medievalpoc

medievalpoc:

Medievalpoc Presents: History of POC in Math and Science Week, 8-3-14 through 8-9-14!

Medievalpoc’s first Patreon Milestone Goal has been reached, and the History of POC in Math and Science Week is happening soon! This all-new themed week will focus on the contribution of people of color to the fields of mathematics, science, physics, medicine, natural philosophy, and much, much more!

There will be a focus on primary documents with interactive elements, visual and documentary evidence, innovators and their biographies, and notable personages of color from the Islamic Golden Age, Medieval Europe, African Empires and Universities, Asian images and texts, and discussion about early modern globalization regarding how this knowledge traveled.

If you have an article, image, document, or commentary you would like to submit, here’s your chance to weigh in on this topic! Please use the “Math and Science Week” and any other relevant tags for your submission, and I look forward to hearing about your favorite mathematicians and scientists of color!

vicemag
vicemag:

This Week in Teens: Are America’s Teenagers Setting Themselves on Fire? 
Teens are America’s greatest natural resource. They’re full of new ideas, smarter than ever, and not yet racked with cynicism and guilt. Some of the best things we’ve got—rock ‘n’ roll, energy drinks, hickeys—wouldn’t exist today were it not for teen demand. Not to mention that teens are sustainable; left unchecked, they’ll create more teens just over a dozen years. And yet, to reference a perennial college freshman favorite, the teens they are a-changin’.
The global recession hit those on the low end of the socioeconomic spectrum the hardest. Part time employment and summer jobs are now harder to come by. Consequently, teen purchasing power is on the decline. Plus, teens are good at streaming things for free, and Macklemore made them think used clothes are funny, so they have less incentive to buy new things. At this point, it’s baby boomers who have the real discretionary income. As marketers catch up to this shift, the prized demographic will become those over 55. Our nation’s youth will be forced to adapt to their ever-evolving circumstances. Will teenage ingenuity emphasize their continued relevance? Or will our younger siblings collapse into a messy room of hormones, broken curfews, and not-yet-illegal drugs? It is with this background in mind that we launch a new column: This Week in Teens.

Talking heads are going nuts over the Fire Challenge. Photo via YouTube
-If there’s one thing teens love, it’s trends. And if there’s one thing local news stations love, it’s scaring people who think they might come into contact with teenagers (this is easy to do as teens are inherently terrifying). Combining these two passions is this week’s top news story: Teens are taking off their shirts, standing in the shower, pouring flammable liquids on their chests, and lighting themselves on fire. Sometimes the teens start flapping around—because of the fire, remember—before they can turn on the shower, and then the flames spread to their shorts or the shower curtain and they end up in the hospital with severe burns. It’s called the Fire Challenge mom, and it’s all done in the name of internet fame.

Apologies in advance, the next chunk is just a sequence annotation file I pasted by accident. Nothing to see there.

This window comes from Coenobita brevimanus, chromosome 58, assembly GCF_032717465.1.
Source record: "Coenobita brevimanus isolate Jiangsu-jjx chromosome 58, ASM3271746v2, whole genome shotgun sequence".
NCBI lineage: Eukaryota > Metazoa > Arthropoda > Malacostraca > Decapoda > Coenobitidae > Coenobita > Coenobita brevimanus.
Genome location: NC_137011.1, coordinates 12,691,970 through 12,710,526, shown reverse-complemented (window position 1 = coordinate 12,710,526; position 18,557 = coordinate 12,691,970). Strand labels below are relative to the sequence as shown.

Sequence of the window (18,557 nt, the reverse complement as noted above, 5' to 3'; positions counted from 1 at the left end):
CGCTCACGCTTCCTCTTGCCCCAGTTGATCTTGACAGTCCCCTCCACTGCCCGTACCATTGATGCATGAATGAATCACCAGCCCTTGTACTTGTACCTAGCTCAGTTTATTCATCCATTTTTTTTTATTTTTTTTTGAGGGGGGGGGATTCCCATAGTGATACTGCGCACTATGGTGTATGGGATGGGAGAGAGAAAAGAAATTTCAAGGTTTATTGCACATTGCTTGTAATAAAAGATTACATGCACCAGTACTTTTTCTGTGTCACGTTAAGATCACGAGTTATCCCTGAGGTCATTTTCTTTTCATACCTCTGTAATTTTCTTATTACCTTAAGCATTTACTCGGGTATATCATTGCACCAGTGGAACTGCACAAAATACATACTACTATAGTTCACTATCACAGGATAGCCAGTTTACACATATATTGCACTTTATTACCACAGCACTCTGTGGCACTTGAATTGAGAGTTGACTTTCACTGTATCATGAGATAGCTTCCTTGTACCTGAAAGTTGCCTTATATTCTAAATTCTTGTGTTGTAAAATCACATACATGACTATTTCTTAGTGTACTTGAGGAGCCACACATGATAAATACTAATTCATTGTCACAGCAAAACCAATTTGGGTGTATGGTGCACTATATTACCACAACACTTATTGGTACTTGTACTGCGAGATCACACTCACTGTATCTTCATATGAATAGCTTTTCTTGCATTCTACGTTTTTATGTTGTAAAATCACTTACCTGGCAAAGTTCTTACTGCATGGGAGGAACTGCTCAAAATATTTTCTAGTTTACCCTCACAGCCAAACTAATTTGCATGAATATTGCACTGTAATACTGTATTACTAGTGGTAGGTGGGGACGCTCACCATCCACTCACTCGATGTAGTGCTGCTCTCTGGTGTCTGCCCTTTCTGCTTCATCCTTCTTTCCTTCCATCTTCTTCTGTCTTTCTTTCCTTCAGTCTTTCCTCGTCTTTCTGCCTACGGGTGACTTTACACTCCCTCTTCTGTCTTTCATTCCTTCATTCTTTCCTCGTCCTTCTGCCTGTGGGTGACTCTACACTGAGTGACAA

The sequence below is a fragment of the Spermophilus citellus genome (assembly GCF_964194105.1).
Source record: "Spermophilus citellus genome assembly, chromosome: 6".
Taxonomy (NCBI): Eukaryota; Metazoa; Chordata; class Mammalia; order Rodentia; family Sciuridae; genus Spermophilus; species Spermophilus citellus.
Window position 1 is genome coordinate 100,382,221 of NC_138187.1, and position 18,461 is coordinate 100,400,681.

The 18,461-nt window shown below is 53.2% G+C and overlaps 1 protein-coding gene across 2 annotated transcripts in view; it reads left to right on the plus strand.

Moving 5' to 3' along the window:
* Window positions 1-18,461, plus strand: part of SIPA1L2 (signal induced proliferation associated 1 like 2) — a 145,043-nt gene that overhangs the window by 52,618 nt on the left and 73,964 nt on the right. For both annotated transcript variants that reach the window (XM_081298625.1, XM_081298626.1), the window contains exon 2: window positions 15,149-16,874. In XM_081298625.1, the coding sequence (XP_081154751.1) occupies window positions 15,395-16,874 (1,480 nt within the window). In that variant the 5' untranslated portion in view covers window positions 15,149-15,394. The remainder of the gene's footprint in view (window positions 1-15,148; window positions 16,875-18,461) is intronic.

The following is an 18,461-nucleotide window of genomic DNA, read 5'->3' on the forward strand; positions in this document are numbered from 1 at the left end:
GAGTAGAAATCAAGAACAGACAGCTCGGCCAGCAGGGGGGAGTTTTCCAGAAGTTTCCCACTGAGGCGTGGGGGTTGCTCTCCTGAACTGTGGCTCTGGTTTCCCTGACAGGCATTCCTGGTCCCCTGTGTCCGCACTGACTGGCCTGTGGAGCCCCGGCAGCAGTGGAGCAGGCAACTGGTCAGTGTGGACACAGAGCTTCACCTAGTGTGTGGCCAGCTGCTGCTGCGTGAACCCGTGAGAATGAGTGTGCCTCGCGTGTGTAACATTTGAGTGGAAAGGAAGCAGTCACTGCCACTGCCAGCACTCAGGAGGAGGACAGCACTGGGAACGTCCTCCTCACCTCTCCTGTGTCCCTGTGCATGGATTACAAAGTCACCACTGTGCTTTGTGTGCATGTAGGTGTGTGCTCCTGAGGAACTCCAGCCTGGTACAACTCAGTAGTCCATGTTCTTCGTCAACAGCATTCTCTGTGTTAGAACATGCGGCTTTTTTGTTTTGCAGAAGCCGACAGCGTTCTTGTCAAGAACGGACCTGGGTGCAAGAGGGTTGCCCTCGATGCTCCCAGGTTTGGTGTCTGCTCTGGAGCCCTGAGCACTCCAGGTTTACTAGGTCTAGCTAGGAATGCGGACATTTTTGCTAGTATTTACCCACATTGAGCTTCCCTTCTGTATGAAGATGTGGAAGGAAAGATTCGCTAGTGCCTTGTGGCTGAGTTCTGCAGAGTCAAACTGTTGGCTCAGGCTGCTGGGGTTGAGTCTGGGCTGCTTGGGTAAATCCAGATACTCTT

Continue

vicemag:

This Week in Teens: Are America’s Teenagers Setting Themselves on Fire? 

Teens are America’s greatest natural resource. They’re full of new ideas, smarter than ever, and not yet racked with cynicism and guilt. Some of the best things we’ve got—rock ‘n’ roll, energy drinks, hickeys—wouldn’t exist today were it not for teen demand. Not to mention that teens are sustainable; left unchecked, they’ll create more teens just over a dozen years. And yet, to reference a perennial college freshman favorite, the teens they are a-changin’.

The global recession hit those on the low end of the socioeconomic spectrum the hardest. Part time employment and summer jobs are now harder to come by. Consequently, teen purchasing power is on the decline. Plus, teens are good at streaming things for free, and Macklemore made them think used clothes are funny, so they have less incentive to buy new things. At this point, it’s baby boomers who have the real discretionary income. As marketers catch up to this shift, the prized demographic will become those over 55. Our nation’s youth will be forced to adapt to their ever-evolving circumstances. Will teenage ingenuity emphasize their continued relevance? Or will our younger siblings collapse into a messy room of hormones, broken curfews, and not-yet-illegal drugs? It is with this background in mind that we launch a new column: This Week in Teens.

Talking heads are going nuts over the Fire Challenge. Photo via YouTube

-If there’s one thing teens love, it’s trends. And if there’s one thing local news stations love, it’s scaring people who think they might come into contact with teenagers (this is easy to do as teens are inherently terrifying). Combining these two passions is this week’s top news story: Teens are taking off their shirts, standing in the shower, pouring flammable liquids on their chests, and lighting themselves on fire. Sometimes the teens start flapping around—because of the fire, remember—before they can turn on the shower, and then the flames spread to their shorts or the shower curtain and they end up in the hospital with severe burns. It’s called the Fire Challenge mom, and it’s all done in the name of internet fame.

Continue